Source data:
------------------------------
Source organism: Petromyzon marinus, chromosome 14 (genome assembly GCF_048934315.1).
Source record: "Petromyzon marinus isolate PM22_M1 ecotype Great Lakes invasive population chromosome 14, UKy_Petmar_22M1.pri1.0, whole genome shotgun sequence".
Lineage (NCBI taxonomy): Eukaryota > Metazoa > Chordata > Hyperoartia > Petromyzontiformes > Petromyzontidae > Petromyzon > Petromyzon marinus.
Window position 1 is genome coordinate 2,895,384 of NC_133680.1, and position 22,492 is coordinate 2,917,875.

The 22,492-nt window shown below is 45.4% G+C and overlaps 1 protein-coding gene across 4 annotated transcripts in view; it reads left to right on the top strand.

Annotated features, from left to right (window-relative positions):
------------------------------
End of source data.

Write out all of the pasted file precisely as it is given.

Source organism: Petromyzon marinus, chromosome 14 (genome assembly GCF_048934315.1).
Source record: "Petromyzon marinus isolate PM22_M1 ecotype Great Lakes invasive population chromosome 14, UKy_Petmar_22M1.pri1.0, whole genome shotgun sequence".
Lineage (NCBI taxonomy): Eukaryota > Metazoa > Chordata > Hyperoartia > Petromyzontiformes > Petromyzontidae > Petromyzon > Petromyzon marinus.
Window position 1 is genome coordinate 2,895,384 of NC_133680.1, and position 22,492 is coordinate 2,917,875.

The 22,492-nt window shown below is 45.4% G+C and overlaps 1 protein-coding gene across 4 annotated transcripts in view; it reads left to right on the top strand.

Annotated features, from left to right (window-relative positions):